Advertising to the Robots: Marketing Dollars Well Spent?

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Something strange is going on with social advertising. Two interesting stories in the past few weeks offer contrasting views: Google is buying social ad startup Wildfire, while in a different corner of the Internet, one company is pulling its social ads from Facebook after alleging that only 20% of clicks on its ads were from humans.

The optimistic view first. Google’s acquisition of software developer Wildfire will allow the company to deliver software and services to brands for running social marketing and ad campaigns on Facebook, Google+, LinkedIn, Pinterest, Twitter, and YouTube. Wildfire was Google’s second choice; the company bid on Buddy Media earlier this year but lost out to Salesforce. Interestingly, Wildfire only offers ads through its partner Adaptly, somewhat limiting the utility of the company’s offerings, although that is subject to change after the acquisition.

Google will enter the social ad space through the acquisition, and will be soon positioned to not only sell services on its own Google+ platform, but also to provide its customers with marketing tools that can be used on other companies’ platforms, which of course would include Facebook.

But back to the pessimistic view of social ads. Facebook has stumbled as of late, with its share price nearly 45% below its initial $38 per share IPO price on May 18. Concerns about slowing user growth and the lack of an effective mobile strategy are spooking investors. Just days before the IPO, General Motors pulled the $10 million it was spending on Facebook ads, citing a failure of the ads to impact consumer purchases.

Now, Limited Run, a music industry-focused e-commerce startup, is pulling its ads from Facebook as well. The company claims that, through running analytics of who is clicking on their Facebook ads, they have determined that nearly 80% of clicks are from automated bots, not real human potential customers. To experiment, Limited Run tried ad campaigns on various other social platforms and came up with the same results, only 15%-20% of clicks could be verified as coming from flesh and blood humans.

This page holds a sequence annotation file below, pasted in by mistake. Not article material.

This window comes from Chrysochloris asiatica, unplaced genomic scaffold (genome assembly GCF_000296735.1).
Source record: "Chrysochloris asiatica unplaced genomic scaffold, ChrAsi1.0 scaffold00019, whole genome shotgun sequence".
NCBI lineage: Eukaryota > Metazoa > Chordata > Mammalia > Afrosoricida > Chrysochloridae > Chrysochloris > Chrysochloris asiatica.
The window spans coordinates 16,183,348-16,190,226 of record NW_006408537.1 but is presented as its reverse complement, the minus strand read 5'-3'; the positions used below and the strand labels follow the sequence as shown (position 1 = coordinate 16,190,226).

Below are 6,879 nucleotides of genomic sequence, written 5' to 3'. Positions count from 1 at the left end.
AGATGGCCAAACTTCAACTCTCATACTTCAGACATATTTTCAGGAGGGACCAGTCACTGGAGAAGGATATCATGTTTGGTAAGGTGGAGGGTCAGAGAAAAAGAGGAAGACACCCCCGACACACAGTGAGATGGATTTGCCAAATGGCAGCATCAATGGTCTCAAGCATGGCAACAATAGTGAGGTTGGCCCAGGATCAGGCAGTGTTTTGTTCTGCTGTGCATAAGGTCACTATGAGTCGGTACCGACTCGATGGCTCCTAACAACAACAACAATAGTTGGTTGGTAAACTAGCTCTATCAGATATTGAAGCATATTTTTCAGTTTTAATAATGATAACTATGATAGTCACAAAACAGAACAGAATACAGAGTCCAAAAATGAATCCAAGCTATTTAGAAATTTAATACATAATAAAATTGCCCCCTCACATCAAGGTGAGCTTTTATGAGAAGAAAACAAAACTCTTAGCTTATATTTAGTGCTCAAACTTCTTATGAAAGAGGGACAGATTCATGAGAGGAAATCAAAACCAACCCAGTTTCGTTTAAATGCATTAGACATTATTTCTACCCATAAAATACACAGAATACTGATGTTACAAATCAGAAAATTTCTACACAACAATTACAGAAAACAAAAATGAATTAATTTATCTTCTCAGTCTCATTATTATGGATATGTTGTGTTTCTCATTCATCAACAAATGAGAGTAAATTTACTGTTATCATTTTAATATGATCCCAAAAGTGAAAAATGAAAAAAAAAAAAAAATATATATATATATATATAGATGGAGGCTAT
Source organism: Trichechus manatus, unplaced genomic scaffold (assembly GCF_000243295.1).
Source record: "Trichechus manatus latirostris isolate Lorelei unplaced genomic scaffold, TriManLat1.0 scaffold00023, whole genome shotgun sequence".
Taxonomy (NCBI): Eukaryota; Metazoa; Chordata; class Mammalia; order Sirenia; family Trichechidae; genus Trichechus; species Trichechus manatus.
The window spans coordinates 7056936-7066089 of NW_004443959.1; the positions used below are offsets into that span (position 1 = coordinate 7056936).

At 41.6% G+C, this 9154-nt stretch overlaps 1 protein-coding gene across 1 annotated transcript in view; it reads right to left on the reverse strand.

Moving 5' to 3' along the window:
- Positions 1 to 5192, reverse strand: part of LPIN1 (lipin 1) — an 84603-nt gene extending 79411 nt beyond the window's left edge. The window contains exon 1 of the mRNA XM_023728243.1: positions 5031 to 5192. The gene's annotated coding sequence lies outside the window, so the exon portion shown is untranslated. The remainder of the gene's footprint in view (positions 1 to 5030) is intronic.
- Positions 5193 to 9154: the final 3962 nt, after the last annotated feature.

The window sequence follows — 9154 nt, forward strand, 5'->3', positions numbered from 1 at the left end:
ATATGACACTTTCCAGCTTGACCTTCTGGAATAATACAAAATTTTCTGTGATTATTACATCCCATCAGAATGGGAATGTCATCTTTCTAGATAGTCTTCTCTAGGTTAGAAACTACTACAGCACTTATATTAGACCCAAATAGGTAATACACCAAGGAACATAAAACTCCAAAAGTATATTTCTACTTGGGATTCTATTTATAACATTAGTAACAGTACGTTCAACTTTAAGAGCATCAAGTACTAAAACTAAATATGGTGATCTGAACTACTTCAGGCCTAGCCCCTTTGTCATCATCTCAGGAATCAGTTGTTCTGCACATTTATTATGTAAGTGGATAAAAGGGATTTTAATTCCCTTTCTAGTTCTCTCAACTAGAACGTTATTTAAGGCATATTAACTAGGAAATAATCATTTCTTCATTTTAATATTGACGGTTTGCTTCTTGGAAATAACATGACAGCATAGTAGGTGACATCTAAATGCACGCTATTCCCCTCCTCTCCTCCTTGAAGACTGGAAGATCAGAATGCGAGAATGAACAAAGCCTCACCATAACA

In July, the BBC conducted an experiment by setting up a fake company on Facebook, VirtualBagel. The BBC team set up some ads and then left it alone to see what would develop. Within 24 hours, the fake company had over 1,600 likes, and within a week, the company had 3,000. After analyzing the data, it was observed that the majority of the likes came from profiles of 13-17 year old Egyptians with suspiciously similar and sometimes outright contradictory profile information, indicating the presence of nonhuman profiles. For its part, Facebook admits that 9%, or ca. 54 million, of its profiles are fake, and that number is nothing to sneeze at in a market where every advertising dollar counts.

For Google, now entering directly into the social ad space, it is critical to not only solve the automated bot problem, but demonstrate the clear value of social ads. Social everything has been hyped beyond belief, and as we are seeing with the ill-fortunes of Facebook’s falling stock value, there may be some value in being anti-social, at least for advertising.

Cody Burke is a senior analyst at Basex. He can be reached at cburke@basex.com

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